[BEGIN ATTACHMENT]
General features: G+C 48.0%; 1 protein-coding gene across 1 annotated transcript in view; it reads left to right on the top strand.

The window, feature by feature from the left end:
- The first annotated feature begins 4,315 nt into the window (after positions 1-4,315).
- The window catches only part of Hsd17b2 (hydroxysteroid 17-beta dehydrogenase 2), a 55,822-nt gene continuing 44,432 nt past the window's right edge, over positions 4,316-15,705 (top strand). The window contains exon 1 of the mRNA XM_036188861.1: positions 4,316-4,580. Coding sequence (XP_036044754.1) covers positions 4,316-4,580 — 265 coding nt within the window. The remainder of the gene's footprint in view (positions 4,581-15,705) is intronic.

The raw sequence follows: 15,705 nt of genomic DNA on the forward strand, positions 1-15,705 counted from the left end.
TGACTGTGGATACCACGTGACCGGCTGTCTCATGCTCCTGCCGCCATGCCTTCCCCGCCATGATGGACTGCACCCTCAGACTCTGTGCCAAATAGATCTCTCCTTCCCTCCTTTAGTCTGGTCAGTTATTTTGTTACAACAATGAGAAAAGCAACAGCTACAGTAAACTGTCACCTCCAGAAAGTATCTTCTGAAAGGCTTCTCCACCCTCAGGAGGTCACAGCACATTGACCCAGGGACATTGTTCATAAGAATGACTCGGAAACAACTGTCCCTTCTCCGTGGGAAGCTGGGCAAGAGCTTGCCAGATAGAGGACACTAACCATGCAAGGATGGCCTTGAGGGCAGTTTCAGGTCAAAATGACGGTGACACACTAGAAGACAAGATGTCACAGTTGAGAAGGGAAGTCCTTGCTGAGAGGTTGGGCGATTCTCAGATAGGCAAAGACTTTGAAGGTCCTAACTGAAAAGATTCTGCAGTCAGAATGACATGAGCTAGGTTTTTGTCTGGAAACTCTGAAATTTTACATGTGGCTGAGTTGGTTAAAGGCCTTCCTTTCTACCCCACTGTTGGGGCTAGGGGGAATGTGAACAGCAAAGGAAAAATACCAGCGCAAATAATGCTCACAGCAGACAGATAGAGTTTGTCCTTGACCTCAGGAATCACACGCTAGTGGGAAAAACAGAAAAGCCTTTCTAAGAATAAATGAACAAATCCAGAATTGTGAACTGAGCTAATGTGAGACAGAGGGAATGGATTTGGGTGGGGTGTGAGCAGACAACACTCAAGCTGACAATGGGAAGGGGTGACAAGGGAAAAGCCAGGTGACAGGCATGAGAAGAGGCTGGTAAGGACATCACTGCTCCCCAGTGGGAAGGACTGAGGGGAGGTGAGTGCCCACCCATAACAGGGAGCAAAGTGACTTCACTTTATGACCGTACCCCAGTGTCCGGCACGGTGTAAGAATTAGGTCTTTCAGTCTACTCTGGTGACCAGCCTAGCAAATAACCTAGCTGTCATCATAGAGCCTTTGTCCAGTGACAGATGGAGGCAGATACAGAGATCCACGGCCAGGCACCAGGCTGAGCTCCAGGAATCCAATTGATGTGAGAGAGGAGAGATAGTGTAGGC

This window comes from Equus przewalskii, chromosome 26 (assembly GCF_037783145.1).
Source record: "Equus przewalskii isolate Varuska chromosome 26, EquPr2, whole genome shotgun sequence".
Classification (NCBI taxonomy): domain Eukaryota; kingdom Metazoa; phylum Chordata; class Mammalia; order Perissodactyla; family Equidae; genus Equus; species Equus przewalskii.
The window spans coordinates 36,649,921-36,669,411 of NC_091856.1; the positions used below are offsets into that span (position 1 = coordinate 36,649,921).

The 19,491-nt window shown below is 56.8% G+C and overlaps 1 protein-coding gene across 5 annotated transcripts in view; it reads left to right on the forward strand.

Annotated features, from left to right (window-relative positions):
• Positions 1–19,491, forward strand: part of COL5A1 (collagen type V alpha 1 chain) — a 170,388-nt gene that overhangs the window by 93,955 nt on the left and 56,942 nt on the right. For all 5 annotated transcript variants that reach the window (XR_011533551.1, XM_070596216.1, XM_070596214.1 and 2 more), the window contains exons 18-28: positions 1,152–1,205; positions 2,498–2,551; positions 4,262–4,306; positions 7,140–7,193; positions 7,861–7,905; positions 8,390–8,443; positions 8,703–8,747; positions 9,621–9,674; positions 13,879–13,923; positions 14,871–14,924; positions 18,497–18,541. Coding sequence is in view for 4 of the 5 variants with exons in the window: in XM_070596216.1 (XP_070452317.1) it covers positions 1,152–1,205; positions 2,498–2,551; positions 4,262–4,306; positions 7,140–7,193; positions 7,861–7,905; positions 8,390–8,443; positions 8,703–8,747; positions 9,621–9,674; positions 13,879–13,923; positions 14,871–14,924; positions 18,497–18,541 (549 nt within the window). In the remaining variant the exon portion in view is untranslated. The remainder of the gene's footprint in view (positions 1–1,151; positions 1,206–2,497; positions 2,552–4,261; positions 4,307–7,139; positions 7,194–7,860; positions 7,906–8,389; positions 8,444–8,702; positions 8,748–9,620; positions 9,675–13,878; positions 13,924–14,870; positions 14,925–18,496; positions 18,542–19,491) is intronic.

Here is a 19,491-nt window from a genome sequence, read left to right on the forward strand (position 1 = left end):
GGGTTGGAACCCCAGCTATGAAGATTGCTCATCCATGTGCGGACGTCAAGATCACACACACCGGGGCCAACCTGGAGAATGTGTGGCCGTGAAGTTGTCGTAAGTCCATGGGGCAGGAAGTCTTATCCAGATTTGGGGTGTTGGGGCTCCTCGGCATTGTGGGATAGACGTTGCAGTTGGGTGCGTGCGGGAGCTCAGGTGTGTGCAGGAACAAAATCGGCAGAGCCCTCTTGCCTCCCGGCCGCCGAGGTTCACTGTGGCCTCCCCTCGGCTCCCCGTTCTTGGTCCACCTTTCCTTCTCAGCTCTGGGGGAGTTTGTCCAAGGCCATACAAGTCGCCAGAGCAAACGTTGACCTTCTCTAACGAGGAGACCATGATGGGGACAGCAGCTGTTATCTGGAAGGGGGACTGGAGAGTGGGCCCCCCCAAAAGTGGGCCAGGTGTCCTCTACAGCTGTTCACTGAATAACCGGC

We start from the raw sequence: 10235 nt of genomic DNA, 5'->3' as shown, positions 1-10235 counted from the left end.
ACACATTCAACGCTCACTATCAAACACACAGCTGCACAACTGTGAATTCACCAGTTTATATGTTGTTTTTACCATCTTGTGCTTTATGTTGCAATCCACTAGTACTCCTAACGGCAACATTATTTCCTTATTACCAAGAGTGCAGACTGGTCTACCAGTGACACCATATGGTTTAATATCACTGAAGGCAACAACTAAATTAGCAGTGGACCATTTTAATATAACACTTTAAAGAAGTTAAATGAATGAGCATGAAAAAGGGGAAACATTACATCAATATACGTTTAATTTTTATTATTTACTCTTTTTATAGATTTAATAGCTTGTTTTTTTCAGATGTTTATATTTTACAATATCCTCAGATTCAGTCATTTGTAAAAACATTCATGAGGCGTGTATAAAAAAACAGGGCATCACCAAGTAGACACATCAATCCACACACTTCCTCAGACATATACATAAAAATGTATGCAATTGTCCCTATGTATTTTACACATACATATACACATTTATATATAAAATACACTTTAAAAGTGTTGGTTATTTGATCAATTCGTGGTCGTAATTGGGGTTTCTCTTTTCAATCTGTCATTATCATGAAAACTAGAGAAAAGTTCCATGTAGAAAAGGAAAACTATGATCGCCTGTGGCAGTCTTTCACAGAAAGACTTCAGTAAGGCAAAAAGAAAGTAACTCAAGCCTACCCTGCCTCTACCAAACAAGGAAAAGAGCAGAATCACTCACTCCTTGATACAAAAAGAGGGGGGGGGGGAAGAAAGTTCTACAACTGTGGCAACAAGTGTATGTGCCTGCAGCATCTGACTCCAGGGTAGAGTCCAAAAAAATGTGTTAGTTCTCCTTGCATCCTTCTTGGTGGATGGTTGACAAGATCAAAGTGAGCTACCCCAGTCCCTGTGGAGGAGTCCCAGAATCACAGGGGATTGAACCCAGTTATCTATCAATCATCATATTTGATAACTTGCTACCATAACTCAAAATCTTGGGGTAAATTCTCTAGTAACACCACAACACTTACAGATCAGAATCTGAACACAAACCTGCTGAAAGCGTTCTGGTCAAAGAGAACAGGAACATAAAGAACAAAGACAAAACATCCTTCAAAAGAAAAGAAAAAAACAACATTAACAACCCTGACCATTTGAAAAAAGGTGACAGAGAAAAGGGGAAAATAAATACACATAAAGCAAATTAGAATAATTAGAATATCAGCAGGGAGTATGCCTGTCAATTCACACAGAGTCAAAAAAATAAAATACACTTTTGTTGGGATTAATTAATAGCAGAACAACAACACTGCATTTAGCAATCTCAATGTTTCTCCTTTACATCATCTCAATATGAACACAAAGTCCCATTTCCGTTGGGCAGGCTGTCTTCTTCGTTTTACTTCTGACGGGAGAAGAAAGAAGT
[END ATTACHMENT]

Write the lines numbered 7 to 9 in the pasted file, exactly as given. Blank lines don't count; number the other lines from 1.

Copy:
This window comes from Equus przewalskii, chromosome 26 (assembly GCF_037783145.1).
Source record: "Equus przewalskii isolate Varuska chromosome 26, EquPr2, whole genome shotgun sequence".
Classification (NCBI taxonomy): domain Eukaryota; kingdom Metazoa; phylum Chordata; class Mammalia; order Perissodactyla; family Equidae; genus Equus; species Equus przewalskii.